Norway Increases Short-Term Defense Spending: March 2022

By Norwegian Ministry of Defence

Pending parliamentary approval, the Norwegian Government has allocated NOK 3 billion to increase the activity and preparedness of the Norwegian Armed Forces in 2022. The proposed spending will for the most part be dedicated to strengthen our preparedness in the North, says the Norwegian Minister of Defence.

The allocated sum will increase our readiness and allow us to speed up previously planned acquisitions needed to strengthen the defence capability of the armed forces, says Minister of Defence, Odd Roger Enoksen.

The government proposes the following measures:

  • Allocate NOK 800 million to increased maritime activity in the High North. We will sail more with our frigates, submarines, corvettes and the Coast Guard. This also entails increased maintenance of our vessels in order to ensure operational flexibility.
  • Earmark NOK 650 million to increased activity in the Army and Home Guard. Brigade North, Finnmark Land Defence and large parts of the Home Guard will exercise and train more.
  • Allocate NOK 1 billion to replenish wartime contingency defence supplies. We will acquire and increase our stock of ammunition, personal gear, critical equipment and replenish prioritized fuel stocks.
  • Allocate NOK 350 million in order to increase our ability receive allied reinforcements, primarily in the North. This is a force multiplier for national defence efforts.
  • Allocate NOK 200 million in order to strengthen the Armed Forces’ ability to prevent and stop digital threats and bolster the intelligence service (NIS).

The measures are in line with the advice of the Chief of Defence. They are also measures that we can implement quickly and that will have an immediate effect. We will continue to look at how the Norwegian Armed Forces will be strengthened in 2023 and the coming years. Together with the Minister of Justice and Public Security the Minister of Defence is also proposing to strengthen key aspects of countering hybrid threats

Russia has demonstrated a will to use both military and non-military means. Even though Norway is not necessarily the object of Russia’s actions, it does not leave us invulnerable. We are exposed and vulnerable to hybrid threats, says the Minister of Defence Odd Roger Enoksen.

The government will describe the various measures in detail in a proposition to the Parliament, scheduled to be submitted before Easter.

This press release was posted on the Norwegian Ministry of Defence website on March 18, 2022.

The Norwegian government also announced measures in the security area supporting the broader defense effort also in a press release issued on March 18, 2022:

The Norwegian Government is proposing strengthening key aspects of emergency preparedness and civil protection

‘Russia’s attack on Ukraine has created a new security policy situation which will also have consequences for civil society in Norway, meaning that there is a greater need for awareness and preparedness. The Norwegian Government wishes to increase the security of the Norwegian population and Norwegian interests, and we will act quickly,’ says Minister of Justice and Public Security Emilie Enger Mehl.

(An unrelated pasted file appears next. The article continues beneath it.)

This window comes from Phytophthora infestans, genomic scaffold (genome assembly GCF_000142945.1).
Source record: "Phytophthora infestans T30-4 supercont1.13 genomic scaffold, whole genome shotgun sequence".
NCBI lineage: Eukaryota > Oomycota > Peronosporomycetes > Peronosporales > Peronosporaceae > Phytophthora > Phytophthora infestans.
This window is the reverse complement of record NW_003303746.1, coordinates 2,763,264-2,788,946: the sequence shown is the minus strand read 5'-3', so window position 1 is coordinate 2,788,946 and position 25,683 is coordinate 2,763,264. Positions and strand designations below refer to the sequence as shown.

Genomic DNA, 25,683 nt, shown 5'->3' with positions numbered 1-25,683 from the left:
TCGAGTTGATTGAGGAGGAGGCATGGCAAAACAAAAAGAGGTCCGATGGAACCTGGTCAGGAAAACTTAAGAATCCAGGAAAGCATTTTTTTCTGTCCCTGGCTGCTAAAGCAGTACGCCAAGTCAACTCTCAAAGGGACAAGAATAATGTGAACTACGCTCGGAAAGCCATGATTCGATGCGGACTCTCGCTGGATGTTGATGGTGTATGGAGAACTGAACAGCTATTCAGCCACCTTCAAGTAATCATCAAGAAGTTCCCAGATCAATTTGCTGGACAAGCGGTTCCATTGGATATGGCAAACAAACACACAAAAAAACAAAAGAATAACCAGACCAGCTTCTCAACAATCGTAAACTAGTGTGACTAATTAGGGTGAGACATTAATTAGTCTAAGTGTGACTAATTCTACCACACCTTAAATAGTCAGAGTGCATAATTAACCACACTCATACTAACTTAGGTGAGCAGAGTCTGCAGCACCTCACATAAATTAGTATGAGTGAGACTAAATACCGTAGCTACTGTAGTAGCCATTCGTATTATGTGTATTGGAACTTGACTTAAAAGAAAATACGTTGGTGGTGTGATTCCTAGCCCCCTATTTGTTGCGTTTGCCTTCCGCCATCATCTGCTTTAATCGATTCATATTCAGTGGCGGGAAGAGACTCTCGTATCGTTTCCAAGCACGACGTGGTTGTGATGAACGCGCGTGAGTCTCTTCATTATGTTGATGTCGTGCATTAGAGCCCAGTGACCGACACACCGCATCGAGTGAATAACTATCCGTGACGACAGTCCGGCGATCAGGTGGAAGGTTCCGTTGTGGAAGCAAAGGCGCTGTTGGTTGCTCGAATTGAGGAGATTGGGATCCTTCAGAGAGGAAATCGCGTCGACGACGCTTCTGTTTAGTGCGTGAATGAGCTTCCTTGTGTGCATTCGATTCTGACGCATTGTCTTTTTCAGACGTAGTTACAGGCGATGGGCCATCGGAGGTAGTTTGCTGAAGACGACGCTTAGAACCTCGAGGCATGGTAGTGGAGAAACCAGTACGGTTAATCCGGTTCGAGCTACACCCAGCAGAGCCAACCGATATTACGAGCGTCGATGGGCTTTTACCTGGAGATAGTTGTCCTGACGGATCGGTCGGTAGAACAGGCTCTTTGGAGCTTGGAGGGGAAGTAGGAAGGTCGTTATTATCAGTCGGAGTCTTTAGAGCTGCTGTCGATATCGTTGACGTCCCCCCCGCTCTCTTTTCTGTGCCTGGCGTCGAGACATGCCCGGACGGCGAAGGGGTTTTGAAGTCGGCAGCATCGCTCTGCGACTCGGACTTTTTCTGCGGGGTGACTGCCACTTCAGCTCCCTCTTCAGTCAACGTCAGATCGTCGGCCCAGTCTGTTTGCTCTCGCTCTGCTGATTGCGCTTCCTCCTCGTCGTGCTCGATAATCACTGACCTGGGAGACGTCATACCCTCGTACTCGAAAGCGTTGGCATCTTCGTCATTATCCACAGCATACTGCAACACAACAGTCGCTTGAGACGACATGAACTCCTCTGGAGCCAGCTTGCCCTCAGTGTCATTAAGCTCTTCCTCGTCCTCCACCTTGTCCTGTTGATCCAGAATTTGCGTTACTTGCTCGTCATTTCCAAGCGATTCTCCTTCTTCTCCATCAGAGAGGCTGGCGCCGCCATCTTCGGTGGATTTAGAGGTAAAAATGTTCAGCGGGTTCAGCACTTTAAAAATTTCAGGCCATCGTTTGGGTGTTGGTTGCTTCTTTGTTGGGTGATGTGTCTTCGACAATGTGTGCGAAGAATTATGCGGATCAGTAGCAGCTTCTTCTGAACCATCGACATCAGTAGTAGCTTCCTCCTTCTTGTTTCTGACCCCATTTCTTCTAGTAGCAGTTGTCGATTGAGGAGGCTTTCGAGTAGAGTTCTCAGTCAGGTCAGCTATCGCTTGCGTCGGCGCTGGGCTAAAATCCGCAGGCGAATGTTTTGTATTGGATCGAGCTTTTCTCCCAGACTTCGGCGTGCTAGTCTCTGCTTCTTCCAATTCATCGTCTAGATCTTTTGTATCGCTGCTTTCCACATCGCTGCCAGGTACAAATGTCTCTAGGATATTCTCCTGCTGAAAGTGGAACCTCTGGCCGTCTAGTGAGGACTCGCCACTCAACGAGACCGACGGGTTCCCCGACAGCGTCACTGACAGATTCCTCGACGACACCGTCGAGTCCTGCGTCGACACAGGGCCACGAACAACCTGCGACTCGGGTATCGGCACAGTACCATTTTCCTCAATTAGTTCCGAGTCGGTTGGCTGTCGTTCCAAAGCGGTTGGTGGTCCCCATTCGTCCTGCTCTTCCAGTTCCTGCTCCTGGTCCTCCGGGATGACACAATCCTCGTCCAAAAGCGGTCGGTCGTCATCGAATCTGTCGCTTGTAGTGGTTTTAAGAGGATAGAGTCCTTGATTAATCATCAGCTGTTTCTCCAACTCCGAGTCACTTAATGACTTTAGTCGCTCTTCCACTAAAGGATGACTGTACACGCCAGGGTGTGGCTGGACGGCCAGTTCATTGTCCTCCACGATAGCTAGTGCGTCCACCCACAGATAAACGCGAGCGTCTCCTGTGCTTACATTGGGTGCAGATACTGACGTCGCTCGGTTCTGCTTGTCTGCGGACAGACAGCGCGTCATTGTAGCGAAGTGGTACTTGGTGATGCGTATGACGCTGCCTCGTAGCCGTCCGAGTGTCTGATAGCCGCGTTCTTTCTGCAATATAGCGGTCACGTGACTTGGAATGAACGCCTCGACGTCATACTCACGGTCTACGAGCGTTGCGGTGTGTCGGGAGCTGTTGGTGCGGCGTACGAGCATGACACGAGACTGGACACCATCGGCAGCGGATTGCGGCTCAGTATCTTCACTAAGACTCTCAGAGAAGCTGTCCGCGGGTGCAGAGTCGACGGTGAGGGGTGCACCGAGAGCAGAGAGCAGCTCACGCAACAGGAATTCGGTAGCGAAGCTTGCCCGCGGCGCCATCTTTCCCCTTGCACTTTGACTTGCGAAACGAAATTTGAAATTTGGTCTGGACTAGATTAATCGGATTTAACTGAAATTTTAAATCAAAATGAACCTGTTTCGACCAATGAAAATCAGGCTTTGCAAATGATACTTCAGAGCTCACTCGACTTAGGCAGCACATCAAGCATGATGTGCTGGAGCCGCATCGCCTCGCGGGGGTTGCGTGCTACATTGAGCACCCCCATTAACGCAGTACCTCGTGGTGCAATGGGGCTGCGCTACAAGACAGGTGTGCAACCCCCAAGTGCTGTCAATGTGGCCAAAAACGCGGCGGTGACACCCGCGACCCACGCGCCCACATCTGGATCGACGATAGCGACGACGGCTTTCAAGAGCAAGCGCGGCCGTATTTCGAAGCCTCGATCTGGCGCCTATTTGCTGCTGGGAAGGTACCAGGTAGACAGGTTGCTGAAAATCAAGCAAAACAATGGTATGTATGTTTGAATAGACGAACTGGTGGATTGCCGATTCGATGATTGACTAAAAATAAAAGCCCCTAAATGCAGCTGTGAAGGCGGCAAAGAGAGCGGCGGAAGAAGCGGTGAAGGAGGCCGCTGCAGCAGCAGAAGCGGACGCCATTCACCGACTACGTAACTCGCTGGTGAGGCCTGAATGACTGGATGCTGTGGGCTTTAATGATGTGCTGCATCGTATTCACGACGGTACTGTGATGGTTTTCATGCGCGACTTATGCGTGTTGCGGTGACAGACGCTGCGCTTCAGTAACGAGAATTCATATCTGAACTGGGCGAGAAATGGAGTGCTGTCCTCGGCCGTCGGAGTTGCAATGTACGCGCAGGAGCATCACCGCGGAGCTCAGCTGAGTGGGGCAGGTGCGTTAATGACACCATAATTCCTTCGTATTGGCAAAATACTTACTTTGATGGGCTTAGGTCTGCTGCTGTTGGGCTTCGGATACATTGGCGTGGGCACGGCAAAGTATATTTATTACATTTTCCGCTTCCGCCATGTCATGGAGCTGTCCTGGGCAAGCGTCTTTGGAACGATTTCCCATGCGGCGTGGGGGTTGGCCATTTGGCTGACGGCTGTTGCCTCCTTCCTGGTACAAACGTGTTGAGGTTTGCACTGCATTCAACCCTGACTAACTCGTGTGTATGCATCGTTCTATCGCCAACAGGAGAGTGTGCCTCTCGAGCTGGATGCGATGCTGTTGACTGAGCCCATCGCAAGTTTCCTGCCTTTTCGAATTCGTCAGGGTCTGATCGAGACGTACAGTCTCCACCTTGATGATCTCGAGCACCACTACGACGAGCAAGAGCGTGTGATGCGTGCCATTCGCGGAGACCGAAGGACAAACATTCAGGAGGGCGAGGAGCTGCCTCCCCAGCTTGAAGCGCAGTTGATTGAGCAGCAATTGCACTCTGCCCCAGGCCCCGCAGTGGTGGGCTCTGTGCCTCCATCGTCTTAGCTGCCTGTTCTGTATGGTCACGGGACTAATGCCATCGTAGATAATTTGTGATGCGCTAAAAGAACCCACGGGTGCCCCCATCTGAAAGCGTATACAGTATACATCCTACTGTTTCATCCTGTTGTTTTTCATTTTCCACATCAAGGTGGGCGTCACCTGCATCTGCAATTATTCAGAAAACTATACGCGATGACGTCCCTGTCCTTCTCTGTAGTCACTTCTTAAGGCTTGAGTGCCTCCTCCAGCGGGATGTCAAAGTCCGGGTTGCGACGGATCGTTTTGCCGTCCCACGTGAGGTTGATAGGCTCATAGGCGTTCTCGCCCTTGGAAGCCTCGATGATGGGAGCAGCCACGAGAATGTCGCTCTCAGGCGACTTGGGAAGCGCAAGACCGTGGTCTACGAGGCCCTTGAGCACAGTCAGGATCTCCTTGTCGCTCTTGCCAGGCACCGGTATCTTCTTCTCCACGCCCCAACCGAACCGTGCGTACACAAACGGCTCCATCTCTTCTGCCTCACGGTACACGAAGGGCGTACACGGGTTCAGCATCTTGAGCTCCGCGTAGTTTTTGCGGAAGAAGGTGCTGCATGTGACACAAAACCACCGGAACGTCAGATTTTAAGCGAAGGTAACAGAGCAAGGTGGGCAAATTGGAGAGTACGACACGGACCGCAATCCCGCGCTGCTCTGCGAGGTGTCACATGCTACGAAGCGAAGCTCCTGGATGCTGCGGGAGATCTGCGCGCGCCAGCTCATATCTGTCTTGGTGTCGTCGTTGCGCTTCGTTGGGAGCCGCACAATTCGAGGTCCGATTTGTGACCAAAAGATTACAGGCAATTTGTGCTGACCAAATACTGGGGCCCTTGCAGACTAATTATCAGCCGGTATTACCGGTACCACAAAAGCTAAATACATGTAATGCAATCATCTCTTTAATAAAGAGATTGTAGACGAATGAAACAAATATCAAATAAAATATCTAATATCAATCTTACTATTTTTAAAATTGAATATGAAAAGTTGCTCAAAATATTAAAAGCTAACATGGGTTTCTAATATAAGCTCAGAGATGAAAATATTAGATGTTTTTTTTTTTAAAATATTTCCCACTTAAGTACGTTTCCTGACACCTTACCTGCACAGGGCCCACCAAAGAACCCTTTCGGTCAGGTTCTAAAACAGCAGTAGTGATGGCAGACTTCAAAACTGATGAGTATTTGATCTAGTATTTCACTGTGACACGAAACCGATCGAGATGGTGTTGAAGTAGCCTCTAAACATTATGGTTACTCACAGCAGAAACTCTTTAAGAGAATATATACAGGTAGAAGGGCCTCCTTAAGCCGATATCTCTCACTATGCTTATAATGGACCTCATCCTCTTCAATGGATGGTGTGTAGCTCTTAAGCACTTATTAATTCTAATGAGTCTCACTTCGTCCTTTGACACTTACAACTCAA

The Norwegian Government will increase its efforts to counter intelligence operations, sabotage, and influence from foreign states, and proposes the allocation of NOK 57 million to the police and the Norwegian Police Security Service for personnel and equipment. This will increase our operational capacity and presence, especially in our northernmost counties.

The Norwegian Government also proposes granting a further NOK 200 million for increased digital security in 2022. The National Security Authority (NSM) is Norway’s primary service working to prevent and stop digital attacks. The Norwegian Government wishes to allocate NOK 15 million to strengthen NSM’s ability to combat digital attacks, as well as NOK 40 million for more organisations to introduce digital intruder alerts that notify NSM.

Norwegian municipalities are attractive targets for digital attacks, and the inhabitants would be badly affected if power or water supply, or computer systems, are interrupted. The Norwegian Government is therefore proposing to impose stricter digital security measures on the municipalities, with the Government covering the costs of this. NOK 50 million has been allocated for this measure.

The Norwegian Government is also granting NOK 200 million to improve civil emergency preparedness. This funding will be used to improve Civil Defence staffing and to upgrade materiel. The Norwegian Government will establish a modern public warning service, so that notifications can be sent to all mobile phone users nationwide using the mobile phone network in a matter of seconds. The Norwegian Government also wants to propose that volunteers, who play a critical role in saving lives throughout the country, receive greater funding to operate 2 000 new emergency network terminals.

‘The security situation in Norway has been clear and predictable for a long time. Times have changed, and there are other, higher demands on civil protection and emergency preparedness. The Norwegian Government is now securing Norway in these new times,’ says Ms Mehl.